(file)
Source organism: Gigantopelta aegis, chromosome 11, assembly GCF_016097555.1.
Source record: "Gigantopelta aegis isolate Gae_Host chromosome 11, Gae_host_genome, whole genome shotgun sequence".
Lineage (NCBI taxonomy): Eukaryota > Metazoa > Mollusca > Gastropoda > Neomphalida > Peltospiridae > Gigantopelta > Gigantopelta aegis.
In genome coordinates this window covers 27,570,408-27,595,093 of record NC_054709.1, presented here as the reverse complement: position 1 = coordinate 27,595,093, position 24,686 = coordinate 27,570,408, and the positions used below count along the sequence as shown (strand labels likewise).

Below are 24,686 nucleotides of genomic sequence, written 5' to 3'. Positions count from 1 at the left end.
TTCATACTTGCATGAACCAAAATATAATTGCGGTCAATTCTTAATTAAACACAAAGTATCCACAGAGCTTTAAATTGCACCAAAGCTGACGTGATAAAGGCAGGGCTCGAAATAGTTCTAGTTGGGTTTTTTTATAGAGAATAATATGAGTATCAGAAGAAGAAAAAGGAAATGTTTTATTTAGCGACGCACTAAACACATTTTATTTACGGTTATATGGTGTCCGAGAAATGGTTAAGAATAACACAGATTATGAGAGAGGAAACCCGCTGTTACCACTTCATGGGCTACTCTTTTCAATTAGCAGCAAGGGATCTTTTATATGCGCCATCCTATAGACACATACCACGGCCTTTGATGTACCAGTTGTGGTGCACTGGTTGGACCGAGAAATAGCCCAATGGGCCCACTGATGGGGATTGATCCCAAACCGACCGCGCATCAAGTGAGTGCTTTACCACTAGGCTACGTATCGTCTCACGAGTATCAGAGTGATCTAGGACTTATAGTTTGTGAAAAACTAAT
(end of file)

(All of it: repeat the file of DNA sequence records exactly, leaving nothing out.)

Source organism: Gigantopelta aegis, chromosome 11, assembly GCF_016097555.1.
Source record: "Gigantopelta aegis isolate Gae_Host chromosome 11, Gae_host_genome, whole genome shotgun sequence".
Lineage (NCBI taxonomy): Eukaryota > Metazoa > Mollusca > Gastropoda > Neomphalida > Peltospiridae > Gigantopelta > Gigantopelta aegis.
In genome coordinates this window covers 27,570,408-27,595,093 of record NC_054709.1, presented here as the reverse complement: position 1 = coordinate 27,595,093, position 24,686 = coordinate 27,570,408, and the positions used below count along the sequence as shown (strand labels likewise).

Below are 24,686 nucleotides of genomic sequence, written 5' to 3'. Positions count from 1 at the left end.
TTCATACTTGCATGAACCAAAATATAATTGCGGTCAATTCTTAATTAAACACAAAGTATCCACAGAGCTTTAAATTGCACCAAAGCTGACGTGATAAAGGCAGGGCTCGAAATAGTTCTAGTTGGGTTTTTTTATAGAGAATAATATGAGTATCAGAAGAAGAAAAAGGAAATGTTTTATTTAGCGACGCACTAAACACATTTTATTTACGGTTATATGGTGTCCGAGAAATGGTTAAGAATAACACAGATTATGAGAGAGGAAACCCGCTGTTACCACTTCATGGGCTACTCTTTTCAATTAGCAGCAAGGGATCTTTTATATGCGCCATCCTATAGACACATACCACGGCCTTTGATGTACCAGTTGTGGTGCACTGGTTGGACCGAGAAATAGCCCAATGGGCCCACTGATGGGGATTGATCCCAAACCGACCGCGCATCAAGTGAGTGCTTTACCACTAGGCTACGTATCGTCTCACGAGTATCAGAGTGATCTAGGACTTATAGTTTGTGAAAAACTAAT